The Crossrail project, a 73-mile-long train line running across and under London and the Home counties, was given approval back in 2008 and construction began a year later.
As it has neared its December 2018 completion date, its builders have needed to keep the public informed, and in 2012 it sought a display specialist for the print and installation of a wide variety of graphics. In swooped Chatham, Kent-based PressOn, which won tender five years ago but is almost at completion of another major package of works.
What did you produce?
This particular set of works has consisted of the print and installation of around 370 hoardings across London rail and Underground stations, including Bond Street, Farringdon, Paddington and Liverpool Street. Hoardings have been printed in bursts over the past few months and this part of the project is now nearly complete.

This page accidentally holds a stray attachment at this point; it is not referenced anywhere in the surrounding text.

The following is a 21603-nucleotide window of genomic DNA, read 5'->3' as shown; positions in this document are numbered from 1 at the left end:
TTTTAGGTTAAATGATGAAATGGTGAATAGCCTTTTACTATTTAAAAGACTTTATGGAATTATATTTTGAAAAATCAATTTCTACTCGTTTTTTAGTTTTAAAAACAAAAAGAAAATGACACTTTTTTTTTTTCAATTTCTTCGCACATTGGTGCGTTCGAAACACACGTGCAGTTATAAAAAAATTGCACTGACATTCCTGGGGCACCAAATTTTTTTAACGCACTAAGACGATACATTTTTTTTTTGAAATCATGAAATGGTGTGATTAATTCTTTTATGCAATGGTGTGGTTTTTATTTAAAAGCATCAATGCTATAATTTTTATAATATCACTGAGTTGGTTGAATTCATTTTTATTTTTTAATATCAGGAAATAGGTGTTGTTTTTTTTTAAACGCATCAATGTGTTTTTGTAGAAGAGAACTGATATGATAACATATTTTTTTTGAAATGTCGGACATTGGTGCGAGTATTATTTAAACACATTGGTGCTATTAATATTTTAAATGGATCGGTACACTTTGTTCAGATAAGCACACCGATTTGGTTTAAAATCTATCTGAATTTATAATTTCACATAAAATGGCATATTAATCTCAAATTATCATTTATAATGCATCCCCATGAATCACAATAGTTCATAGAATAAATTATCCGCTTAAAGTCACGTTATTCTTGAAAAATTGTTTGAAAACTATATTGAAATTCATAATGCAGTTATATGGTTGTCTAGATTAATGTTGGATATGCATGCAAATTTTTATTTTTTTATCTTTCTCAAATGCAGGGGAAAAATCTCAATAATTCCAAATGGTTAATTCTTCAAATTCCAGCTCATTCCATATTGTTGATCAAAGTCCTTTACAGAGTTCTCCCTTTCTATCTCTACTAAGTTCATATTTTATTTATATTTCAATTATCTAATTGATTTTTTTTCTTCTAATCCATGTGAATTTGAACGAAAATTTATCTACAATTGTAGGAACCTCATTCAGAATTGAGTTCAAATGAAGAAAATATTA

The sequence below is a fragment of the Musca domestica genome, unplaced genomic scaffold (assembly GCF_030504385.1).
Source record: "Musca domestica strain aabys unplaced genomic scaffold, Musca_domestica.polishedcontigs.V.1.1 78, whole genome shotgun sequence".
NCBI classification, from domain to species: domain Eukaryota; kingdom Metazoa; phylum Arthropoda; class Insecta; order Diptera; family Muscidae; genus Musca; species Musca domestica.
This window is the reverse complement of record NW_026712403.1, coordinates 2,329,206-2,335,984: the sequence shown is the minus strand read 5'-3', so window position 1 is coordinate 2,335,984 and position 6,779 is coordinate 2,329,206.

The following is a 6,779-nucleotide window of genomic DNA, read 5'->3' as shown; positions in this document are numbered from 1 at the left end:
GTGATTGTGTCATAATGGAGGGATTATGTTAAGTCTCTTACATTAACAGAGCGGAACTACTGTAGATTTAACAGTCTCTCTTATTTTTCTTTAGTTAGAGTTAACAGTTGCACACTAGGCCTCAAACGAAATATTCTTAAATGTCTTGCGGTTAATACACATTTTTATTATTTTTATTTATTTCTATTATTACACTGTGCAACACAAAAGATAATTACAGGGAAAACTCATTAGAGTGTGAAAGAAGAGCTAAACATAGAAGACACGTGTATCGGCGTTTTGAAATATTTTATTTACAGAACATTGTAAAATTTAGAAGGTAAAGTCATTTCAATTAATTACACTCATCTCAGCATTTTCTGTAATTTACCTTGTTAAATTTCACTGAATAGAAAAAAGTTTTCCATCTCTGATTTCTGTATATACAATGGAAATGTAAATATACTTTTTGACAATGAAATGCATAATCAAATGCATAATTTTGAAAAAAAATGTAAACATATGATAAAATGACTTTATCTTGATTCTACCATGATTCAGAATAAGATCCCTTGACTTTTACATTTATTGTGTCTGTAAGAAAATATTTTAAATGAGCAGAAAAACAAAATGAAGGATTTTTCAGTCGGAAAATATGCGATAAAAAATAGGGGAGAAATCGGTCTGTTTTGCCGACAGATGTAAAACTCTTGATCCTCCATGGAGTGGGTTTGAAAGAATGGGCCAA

“We won the tender several years ago and haven’t been constantly doing the work in those years but it has been various stages of the construction project, and this round demonstrates the new phase,” said PressOn managing director Nigel Webster.
What did the job entail?
The majority of the printed graphics have been 2.4x1.2m, with some slightly larger at 3x1.5m. Hoardings are printed using PressOn’s roll-to-roll HP Latex 3500 on self-adhesive vinyl.
They are mounted onto Aluminium Composite Material (ACM) panels and laminated using a Rollsroller laminator. A team of six to seven installation staff then carry out installation.
What challenges were overcome?
Webster said the installation poses more of a challenge than the actual printing.
“These are quite prominent sites in and around London so getting stuff in and out, big pallets of printed ACM panels, and being able to work on those prominent sites is quite a challenge,” he said.
“There’s not undue pressure from Crossrail, but when you get artwork it usually has to be up within a week or so.”
What was the feedback?
PressOn said that Crossrail was happy with the project and it is scheduled to be completed on time. It will now most likely be recalled to carry out “remedial work”, producing graphics and seminars for shows.
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